Who is responsible for vehicular damage in an apartment parking lot that does not have a disclaimer posted?

Asked over 2 years ago - Capitola, CA

Several vehicles were damaged in the apartment parking lot on the same evening. The parking lot does not have a disclaimer. Don't the tenants have a reasonable expectation of safety, both to their persons and their cars?

Attorney answers (4)

  1. Jacob Adam Regar

    Pro

    Contributor Level 16

    7

    Lawyers agree

    Answered . It would be helpful to know what forces caused the damage.

    The person/entity in control of the property may have some measure of responsibility if, for instance, the damage that ultimately occurred was foreseeable.

    This website contains general information about legal matters. The information provided by Jacob Regar is not... more
  2. John Addison Vos

    Contributor Level 15

    7

    Lawyers agree

    Answered . Yes. Whomever caused the damage is responsible. Even a disclaimer sign does not make such person not responsible. Just because there was NO disclaimer sign does not make the apartment building responsible.

    This is general legal information, not intended to apply to your specific case. And I may not be licensed to... more
  3. Christian K. Lassen II

    Pro

    Contributor Level 20

    6

    Lawyers agree

    Answered . Attorney Chen lays it out well. Bottom line is you report it to your insurance company to cover, which is why we all have insurance.

    Philadelphia Personal Injury Lawyer. www.InjuryLawyerPhiladelphia.com
  4. Frank Wei-Hong Chen

    Contributor Level 20

    4

    Lawyers agree

    Answered . Yes, the tenants would have a reasonable expectation of safety. You don't indicate the type of damage which occurred, nor the apparent/purported cause of the damage. Was it vandalism or some criminal act?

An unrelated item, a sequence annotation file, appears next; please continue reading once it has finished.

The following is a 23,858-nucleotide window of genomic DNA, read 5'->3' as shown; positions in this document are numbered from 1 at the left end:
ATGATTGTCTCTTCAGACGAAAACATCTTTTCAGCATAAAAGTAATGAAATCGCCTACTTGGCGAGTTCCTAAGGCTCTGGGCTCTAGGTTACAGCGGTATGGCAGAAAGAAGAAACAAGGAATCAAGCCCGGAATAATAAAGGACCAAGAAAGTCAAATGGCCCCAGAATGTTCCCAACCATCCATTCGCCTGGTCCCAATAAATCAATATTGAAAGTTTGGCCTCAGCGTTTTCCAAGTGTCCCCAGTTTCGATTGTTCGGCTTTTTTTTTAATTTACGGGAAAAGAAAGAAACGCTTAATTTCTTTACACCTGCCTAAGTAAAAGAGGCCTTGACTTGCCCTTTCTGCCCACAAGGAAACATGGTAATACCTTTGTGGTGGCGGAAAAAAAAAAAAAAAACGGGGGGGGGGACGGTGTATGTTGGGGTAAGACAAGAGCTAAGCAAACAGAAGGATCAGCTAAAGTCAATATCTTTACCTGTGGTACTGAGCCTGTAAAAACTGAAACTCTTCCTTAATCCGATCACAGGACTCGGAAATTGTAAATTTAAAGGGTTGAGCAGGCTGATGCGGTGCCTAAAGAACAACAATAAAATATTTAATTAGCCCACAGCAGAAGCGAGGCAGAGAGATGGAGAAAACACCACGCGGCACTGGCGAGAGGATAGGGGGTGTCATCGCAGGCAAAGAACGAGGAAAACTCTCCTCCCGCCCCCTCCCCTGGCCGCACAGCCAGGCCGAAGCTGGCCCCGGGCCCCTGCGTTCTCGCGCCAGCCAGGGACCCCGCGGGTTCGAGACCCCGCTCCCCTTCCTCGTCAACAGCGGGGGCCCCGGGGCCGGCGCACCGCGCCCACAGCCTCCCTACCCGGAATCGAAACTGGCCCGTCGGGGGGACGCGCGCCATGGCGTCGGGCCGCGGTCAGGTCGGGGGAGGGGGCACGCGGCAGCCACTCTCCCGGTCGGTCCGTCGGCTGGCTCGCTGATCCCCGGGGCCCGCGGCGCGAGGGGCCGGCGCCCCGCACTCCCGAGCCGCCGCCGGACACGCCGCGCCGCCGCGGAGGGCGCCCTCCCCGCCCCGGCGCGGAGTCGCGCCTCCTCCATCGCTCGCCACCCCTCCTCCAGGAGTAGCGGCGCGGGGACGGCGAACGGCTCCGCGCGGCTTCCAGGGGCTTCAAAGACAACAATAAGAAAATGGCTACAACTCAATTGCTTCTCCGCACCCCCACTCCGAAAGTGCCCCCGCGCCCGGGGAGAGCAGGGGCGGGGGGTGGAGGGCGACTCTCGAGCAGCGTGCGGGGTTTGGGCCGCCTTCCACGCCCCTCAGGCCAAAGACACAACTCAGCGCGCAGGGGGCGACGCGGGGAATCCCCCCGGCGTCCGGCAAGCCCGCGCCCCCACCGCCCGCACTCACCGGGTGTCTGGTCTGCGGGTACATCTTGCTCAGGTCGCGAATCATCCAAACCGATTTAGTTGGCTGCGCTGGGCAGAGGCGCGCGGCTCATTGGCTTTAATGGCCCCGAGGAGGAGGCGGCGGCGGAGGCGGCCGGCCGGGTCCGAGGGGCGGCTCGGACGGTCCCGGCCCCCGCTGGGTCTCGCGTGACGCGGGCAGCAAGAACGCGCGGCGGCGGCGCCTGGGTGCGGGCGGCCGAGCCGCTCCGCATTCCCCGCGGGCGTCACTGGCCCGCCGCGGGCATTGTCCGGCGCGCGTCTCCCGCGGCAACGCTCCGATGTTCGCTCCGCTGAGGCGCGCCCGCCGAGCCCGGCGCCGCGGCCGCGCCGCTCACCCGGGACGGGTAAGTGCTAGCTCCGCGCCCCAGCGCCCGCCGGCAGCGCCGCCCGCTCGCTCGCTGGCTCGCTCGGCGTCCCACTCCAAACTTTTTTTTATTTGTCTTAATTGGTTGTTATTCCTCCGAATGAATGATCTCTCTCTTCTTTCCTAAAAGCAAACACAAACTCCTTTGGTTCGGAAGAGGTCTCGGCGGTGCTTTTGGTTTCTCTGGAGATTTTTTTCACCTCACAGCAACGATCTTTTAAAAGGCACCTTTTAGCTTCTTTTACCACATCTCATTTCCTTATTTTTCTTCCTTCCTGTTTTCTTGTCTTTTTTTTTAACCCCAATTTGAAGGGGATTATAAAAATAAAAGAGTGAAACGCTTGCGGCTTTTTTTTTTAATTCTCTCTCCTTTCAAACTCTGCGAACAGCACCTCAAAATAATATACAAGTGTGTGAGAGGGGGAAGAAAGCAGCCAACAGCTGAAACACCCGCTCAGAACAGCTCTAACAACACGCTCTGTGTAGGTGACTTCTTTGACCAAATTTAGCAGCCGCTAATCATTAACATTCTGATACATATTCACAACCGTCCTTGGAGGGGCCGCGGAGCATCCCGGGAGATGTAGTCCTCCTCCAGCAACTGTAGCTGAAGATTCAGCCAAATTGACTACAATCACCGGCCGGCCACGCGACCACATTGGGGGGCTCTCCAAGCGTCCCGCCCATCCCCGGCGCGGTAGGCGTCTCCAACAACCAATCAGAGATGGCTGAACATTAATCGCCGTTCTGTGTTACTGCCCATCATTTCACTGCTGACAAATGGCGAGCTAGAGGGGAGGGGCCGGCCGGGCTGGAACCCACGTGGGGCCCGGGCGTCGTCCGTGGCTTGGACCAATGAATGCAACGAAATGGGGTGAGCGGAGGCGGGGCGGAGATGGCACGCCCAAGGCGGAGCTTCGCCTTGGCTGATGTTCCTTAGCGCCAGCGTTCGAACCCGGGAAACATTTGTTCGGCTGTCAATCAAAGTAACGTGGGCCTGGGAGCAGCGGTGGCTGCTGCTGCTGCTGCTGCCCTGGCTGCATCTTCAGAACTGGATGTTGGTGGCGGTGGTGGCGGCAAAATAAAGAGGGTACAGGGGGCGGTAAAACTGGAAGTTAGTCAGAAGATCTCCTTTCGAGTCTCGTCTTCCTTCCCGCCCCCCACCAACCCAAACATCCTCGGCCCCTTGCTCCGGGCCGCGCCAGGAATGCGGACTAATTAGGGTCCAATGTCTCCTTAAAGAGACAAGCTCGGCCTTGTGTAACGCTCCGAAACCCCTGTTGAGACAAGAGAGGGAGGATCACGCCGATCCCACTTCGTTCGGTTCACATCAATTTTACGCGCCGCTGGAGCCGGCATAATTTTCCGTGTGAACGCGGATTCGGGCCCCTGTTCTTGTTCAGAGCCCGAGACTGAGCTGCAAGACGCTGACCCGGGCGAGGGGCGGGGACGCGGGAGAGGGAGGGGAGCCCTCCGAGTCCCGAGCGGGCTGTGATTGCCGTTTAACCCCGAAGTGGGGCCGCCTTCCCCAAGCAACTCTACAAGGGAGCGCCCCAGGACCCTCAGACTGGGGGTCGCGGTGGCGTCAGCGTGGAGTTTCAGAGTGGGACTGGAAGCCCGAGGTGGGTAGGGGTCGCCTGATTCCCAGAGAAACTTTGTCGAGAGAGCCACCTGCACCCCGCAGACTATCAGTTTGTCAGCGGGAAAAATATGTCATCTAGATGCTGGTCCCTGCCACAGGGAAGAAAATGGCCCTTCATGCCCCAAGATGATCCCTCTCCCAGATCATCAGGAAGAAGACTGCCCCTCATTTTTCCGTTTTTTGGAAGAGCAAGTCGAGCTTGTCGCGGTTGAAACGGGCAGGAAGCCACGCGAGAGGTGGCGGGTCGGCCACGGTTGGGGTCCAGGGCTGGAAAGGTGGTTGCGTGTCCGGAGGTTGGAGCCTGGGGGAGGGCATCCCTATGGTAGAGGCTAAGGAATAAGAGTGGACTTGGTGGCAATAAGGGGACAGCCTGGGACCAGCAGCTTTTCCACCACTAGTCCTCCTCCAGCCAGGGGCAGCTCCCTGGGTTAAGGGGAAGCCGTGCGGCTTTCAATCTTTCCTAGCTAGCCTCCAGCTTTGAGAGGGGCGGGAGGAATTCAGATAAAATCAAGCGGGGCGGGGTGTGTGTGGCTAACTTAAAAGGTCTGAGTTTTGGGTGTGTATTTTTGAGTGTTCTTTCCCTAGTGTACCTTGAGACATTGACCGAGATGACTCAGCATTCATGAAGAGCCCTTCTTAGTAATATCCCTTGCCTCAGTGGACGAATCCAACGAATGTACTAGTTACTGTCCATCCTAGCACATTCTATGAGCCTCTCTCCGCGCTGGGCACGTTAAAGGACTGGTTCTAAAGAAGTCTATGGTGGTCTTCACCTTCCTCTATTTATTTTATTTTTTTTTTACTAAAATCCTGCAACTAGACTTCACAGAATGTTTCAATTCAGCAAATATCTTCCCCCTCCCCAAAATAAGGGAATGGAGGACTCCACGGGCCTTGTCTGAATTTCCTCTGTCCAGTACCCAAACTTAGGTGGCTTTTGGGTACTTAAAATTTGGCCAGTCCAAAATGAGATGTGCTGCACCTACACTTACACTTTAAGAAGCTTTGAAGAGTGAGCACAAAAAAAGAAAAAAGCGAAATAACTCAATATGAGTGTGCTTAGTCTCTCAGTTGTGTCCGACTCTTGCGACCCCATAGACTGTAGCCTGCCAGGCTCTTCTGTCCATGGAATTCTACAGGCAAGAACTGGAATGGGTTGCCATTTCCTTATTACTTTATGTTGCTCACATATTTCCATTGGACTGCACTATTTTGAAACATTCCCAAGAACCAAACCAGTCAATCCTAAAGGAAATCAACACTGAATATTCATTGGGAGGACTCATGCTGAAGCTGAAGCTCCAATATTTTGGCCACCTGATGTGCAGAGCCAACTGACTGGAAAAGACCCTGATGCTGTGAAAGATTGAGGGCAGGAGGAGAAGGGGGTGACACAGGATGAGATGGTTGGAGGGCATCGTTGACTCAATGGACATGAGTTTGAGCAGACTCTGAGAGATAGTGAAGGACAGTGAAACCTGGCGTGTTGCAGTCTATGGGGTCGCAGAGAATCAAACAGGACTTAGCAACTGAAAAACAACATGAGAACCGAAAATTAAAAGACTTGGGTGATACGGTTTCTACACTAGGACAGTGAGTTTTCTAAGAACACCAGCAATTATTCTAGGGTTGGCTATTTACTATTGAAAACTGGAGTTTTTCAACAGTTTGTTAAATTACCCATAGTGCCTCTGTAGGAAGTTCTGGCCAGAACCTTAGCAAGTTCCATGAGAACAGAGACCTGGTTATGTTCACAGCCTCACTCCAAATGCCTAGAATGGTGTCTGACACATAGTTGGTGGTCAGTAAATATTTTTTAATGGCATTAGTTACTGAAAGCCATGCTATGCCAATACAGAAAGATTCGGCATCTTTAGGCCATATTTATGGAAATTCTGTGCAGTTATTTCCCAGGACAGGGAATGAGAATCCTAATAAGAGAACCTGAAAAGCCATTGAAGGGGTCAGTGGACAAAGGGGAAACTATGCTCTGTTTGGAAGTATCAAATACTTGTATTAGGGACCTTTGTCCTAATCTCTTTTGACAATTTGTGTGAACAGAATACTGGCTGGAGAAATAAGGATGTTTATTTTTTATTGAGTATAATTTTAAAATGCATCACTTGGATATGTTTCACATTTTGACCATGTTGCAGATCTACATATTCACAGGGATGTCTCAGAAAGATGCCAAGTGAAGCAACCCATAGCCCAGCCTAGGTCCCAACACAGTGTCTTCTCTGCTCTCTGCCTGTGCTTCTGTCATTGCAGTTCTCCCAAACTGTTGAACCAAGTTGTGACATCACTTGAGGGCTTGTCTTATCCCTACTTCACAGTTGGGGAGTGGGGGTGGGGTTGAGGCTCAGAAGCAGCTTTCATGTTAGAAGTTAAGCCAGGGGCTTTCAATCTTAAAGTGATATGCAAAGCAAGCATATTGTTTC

In California. the landlord is liable for any reasonably foreseeable damage. However, the premises owner is not the absolute insurer of the safety of its patrons; the owner must exercise reasonable care in keeping the premises safe for its invitees. (Girvetz v. Boys Market, Inc. (1949) 91 Cal. App. 2d 827.) To impose liability on the owner, the plaintiff must establish that the owner had actual or constructive knowledge of the dangerous condition or that the owner failed to exercise ordinary care in the maintenance or management of the premise in order to avoid exposing invitees to an unreasonable risk of harm.

    Liability arises only upon a showing of actual or constructive knowledge of the danger. (Bridgeman v. Safeway Stores, Inc. (1960) 53 Cal. App. 2d 443, 447.) There must be some evidence, direct or circumstantial, to support the conclusion that the condition existed long enough for the proprietor, in the exercise of reasonable care, to have discovered and remedied it. Girvetz v. The Boy's Market, Inc. (1949) 91 Cal. App. 2d 827, 829. "In the context of a business owner's liability to a customer or invitee, speculation and conjecture with respect to how long a dangerous condition has existed are insufficient to satisfy a plaintiff's burden." Ortega v. Kmart (2001) 26 Cal. 4th 1200, 1209.

    The information presented here is general in nature and is not intended, nor should be construed, as legal advice.... more

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